I've seen advice in books and online that I can deal with my striped cucumber beetle infestation by vacuuming. Unfortunately they don't get into details. I'm ready to drag the shop vac into the garden, but I'm wondering if there are any gotchas... and I'm a little worried about too much power ripping the leaves right off the plants instead of just the bugs.

Has anybody here done this successfully? Anything I should watch out for? Any tips to ensure success?

(If this works, it would be great -- I try to avoid spraying as much as possible, and I don't want to kill bees/beneficial pollinators with pyrethrin.)

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    Would this work better with the small rechargeable vacuum cleaners? A new one in good condition should have enough power to be useful without causing too much damage. My experience is that the batteries seem to age quickly - so I don't think an old one would be powerful enough.
    – winwaed
    Commented Jul 11, 2011 at 16:07
  • I have never had Cucumber beetles. I have had japanese beetles on my grapes though. In my experience removing beetles by hand is futile. I have had success using traps though. Maybe this link will help (never tried this particular trap myself) forums2.gardenweb.com/forums/load/cornucop/… Another link: extension.usu.edu/files/publications/factsheet/… lots more at google: striped cucumber beetle trap
    – Dale
    Commented Jul 11, 2011 at 16:42
  • @win - Good thought. I think I've got a little 12V car-powered vac kicking around somewhere. I'll maybe try that first. At any rate, I'll test this strategy on one of the many volunteer pumpkins to see if it works without shredding leaves.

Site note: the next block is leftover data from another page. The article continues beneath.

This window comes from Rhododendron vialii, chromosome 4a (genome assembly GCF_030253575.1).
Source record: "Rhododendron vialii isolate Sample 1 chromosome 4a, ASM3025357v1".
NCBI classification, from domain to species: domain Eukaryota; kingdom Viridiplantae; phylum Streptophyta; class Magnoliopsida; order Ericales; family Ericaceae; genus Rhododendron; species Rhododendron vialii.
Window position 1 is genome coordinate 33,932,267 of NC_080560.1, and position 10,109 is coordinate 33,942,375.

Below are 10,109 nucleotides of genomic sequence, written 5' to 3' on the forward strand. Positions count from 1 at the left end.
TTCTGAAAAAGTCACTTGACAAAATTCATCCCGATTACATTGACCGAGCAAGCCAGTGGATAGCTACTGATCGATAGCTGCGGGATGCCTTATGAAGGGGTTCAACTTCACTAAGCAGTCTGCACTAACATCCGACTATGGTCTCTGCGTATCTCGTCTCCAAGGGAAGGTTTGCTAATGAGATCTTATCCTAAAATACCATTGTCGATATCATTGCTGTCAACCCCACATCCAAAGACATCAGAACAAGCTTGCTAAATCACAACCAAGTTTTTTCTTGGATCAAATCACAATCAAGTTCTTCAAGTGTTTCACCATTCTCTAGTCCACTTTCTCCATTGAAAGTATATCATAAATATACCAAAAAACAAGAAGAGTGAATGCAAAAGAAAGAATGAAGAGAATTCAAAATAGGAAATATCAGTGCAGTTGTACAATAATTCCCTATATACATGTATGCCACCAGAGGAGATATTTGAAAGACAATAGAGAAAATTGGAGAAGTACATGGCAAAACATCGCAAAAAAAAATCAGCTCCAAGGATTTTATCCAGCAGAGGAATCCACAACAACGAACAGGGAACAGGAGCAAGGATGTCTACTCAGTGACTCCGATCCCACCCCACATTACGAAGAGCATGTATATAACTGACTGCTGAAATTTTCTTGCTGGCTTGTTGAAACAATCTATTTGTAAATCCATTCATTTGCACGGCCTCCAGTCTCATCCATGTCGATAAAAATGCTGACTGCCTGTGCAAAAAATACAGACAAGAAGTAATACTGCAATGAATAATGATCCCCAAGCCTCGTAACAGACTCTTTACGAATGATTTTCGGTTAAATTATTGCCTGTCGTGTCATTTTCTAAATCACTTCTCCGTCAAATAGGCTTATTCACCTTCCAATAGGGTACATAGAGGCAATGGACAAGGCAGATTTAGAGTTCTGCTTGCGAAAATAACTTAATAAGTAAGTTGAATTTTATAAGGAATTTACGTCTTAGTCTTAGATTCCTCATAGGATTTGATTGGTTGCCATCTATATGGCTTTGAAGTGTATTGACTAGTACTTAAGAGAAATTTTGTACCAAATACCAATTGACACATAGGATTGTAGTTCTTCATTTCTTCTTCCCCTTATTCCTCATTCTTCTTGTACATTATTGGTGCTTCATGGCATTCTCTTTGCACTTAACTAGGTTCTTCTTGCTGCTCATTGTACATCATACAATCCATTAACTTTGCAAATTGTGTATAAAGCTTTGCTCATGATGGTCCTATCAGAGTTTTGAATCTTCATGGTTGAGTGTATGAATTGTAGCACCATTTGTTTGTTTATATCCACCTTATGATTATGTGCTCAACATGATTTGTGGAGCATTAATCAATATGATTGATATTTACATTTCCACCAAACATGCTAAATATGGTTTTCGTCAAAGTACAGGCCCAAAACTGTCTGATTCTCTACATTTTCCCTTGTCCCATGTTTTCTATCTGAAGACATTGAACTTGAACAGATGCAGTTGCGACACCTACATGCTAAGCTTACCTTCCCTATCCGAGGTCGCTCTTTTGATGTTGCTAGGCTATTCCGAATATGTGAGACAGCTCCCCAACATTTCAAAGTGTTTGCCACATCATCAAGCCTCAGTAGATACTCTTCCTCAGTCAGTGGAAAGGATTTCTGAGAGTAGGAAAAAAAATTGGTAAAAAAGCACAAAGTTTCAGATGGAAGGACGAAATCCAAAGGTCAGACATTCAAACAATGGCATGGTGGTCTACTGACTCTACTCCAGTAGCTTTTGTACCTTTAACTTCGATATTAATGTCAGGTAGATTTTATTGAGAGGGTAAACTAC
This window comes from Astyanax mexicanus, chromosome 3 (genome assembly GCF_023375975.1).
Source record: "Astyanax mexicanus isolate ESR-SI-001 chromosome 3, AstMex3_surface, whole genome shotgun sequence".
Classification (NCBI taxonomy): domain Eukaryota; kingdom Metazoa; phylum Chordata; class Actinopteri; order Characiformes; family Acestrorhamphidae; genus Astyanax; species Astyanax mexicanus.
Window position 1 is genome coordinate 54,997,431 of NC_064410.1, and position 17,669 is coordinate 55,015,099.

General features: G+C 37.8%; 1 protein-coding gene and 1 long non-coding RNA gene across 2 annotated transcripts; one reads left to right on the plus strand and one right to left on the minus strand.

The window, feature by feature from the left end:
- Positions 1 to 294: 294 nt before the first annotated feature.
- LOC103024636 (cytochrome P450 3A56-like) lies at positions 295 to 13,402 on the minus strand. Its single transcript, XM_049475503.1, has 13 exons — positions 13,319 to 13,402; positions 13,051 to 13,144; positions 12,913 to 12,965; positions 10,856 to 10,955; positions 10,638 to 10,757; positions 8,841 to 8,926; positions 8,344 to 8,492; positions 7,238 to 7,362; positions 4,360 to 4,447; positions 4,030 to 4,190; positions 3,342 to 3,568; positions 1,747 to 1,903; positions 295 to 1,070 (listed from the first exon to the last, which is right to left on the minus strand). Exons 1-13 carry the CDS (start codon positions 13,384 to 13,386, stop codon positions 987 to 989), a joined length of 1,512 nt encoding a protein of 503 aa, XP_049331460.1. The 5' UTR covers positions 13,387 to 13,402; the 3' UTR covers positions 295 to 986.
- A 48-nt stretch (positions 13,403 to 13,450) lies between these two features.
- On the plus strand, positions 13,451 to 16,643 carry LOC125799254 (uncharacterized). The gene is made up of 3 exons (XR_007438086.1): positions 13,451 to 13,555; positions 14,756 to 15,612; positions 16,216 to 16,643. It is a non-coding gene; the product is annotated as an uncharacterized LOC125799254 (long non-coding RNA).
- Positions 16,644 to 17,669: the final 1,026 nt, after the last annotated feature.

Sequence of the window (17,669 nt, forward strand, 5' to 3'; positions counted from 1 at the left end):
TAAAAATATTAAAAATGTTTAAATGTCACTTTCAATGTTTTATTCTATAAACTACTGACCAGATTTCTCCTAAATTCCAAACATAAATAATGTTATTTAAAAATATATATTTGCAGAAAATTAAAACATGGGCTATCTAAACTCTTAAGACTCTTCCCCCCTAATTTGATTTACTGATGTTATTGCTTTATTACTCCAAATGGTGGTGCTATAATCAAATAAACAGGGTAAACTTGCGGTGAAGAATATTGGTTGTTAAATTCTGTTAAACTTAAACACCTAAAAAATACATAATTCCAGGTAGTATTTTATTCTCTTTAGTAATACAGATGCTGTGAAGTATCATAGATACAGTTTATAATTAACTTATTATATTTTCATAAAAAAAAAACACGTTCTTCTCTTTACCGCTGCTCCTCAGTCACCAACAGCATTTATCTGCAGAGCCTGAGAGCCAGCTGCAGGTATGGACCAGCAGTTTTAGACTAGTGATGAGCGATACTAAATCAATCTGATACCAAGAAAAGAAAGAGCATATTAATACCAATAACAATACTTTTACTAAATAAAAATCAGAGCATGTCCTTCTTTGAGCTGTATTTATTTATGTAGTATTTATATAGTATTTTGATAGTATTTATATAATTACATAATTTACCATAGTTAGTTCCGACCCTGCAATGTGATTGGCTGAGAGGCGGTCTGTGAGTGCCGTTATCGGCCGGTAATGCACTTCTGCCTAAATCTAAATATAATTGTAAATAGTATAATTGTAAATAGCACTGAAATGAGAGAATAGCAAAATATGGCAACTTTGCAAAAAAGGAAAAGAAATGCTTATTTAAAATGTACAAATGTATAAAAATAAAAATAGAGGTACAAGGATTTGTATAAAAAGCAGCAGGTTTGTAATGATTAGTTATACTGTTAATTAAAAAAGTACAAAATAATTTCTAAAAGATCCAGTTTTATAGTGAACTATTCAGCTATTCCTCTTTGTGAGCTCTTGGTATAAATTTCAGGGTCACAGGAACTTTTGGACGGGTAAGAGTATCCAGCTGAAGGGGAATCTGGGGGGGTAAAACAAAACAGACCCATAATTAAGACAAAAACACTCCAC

– bstpierre
    Commented Jul 11, 2011 at 17:03
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    @Joe - My experience with traps seems like you attract them more than you kill them, and I try to stay organic.
    – bstpierre
    Commented Jul 11, 2011 at 17:06
  • @bstpierre, an other method you might wish to look into (totally organic), beneficial nematodes, when applied at the correct time of year (& the right kind), these predators can perform wonders in the garden...
    – Mike Perry
    Commented Jul 11, 2011 at 17:14

1 Answer 1


Just stumbled across the following article:

Below I have extracted what I believe to be the most relevant points related to the question asked.


Field vacuuming is a novel concept for pest management in organic cropping systems. Though heavily promoted, it has not been widely adopted.

Field Vacuums for Insect Pest Management

Among the tools that have drawn interest are field vacuums, which suck pests from the growing crop and "batter" them to death.

Growers and researchers have experimented with suction devices on a number of horticultural crops, including lettuce, strawberries, artichokes, grapes, potatoes, celery, and cole crops. The most successful application of insect vacuums appears to be control of lygus bugs in strawberries.

Sometimes, the vacuums simply weren’t adequate for the job. When they tried them for aphid control on lettuce, California growers found that the pest hid mostly in the lower parts of the plant and escaped - a particularly serious problem because the aphids vector several serious diseases

Sources for Insect Vacuums

The California supplier BioQuip Products has several small vacuums that are mostly intended for insect monitoring and collecting, rather than control. One of the vacuums is a backpack unit, however, which might be useful for pest control in biointensive systems.

For very small-scale applications, the "Bug Vacuum" - a battery-operated, hand-held unit may work. However, it appears designed primarily for removing individual insects like errant wasps, bees, and flies from the home.


Field vacuums are an interesting non-chemical approach to insect pest management. While promising, the concept has not received wide use because of a number of problems, including cost and efficacy.

If I've "quoted" too much, please feel free to edit appropriately.

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